QBARS - v31n3 R. mucronulatum ' Pink Panther'

R. mucronulatum var. 'Pink Panther'
G. David Lewis, Colts Neck, NJ

R. mucronulatum 'Pink Panther'
R. mucronulatum 'Pink Panther'
Photo by G. D. Lewis

In early April, 1969 I drove to Connecticut to visit the nursery of Ernest Egan with the intent of purchasing some rhododendrons for our garden. After selecting a number of hybrids I became interested in a field of R. mucronulatum seedlings that Mr. Egan had grown from a pink form of the species. The plants were still small and those that were blooming had only a few flowers that could be examined. A few plants showed the common lavender shunned by most collectors, but the majority were pink in shades similar to R. mucronulatum var. 'Cornell Pink'.
Examination of the first row of plants gave evidence that a few seedlings were perhaps darker pink than the others and resulted in my checking every plant in every row for a darker pink. After considerable deliberation I selected a plant whose flowers were not fully open but whose buds seemed darker than all the rest. I purchased the plant and took it home to our garden.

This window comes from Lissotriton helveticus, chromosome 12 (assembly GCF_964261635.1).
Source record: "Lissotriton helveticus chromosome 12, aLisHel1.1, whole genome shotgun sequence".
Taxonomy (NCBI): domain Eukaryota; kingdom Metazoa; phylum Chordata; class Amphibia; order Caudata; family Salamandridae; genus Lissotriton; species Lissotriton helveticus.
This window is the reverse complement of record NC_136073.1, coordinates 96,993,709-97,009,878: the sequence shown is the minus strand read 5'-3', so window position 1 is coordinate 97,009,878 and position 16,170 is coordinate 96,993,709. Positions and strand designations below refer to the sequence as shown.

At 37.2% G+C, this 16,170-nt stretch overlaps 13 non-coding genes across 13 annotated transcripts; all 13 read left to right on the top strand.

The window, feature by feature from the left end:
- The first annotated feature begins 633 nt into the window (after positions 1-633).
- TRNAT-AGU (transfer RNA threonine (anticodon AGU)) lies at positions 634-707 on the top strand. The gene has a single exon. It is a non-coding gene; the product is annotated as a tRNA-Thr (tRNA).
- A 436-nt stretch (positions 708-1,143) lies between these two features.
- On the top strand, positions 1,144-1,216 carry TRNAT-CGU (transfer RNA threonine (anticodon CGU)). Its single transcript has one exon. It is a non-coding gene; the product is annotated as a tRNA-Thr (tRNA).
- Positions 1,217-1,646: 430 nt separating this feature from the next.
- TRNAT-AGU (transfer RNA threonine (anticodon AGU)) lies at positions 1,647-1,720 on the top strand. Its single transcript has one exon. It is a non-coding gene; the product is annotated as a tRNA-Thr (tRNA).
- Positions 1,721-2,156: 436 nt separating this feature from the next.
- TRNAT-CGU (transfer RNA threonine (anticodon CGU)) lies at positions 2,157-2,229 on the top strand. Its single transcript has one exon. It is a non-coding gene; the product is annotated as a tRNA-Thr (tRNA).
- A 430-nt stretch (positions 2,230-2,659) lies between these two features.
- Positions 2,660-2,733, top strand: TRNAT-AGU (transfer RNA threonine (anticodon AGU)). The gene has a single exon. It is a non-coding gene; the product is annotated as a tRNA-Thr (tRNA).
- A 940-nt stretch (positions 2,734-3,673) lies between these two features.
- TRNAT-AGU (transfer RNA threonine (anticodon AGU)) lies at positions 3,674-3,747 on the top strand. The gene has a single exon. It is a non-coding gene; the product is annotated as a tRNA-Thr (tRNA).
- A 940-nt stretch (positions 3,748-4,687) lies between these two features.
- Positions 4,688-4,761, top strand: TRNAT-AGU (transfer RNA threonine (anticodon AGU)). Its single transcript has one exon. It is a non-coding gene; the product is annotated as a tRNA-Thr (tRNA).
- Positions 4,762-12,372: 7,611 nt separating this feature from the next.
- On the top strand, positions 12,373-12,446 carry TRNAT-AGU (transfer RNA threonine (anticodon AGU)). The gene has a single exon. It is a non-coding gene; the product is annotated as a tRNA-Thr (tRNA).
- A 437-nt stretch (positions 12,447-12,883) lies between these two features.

In the succeeding days as the buds opened I was rewarded. We had a dark pink - clearly darker pink and brighter than any other R, mucronulatum that I have ever seen! The plant is now 6 feet tall and 4 wide and has drawn many compliments each spring. We have named this plant 'Pink Panther'. Cuttings have rooted readily and we have distributed a few plants to friends. The flower buds are Red Purple Group 63-A (R. H. S. Colour Chart) while the fully opened flowers are Red Purple Group 66-C. I have selfed this plant and crossed the two best siblings that resulted. 'Pink Panther's' grandchildren are now in our nursery bed. There are no flower buds but the fall foliage was bright red. Perhaps they will be one step closer to a red R. mucronulatum . If not, we will cross the two best and try again.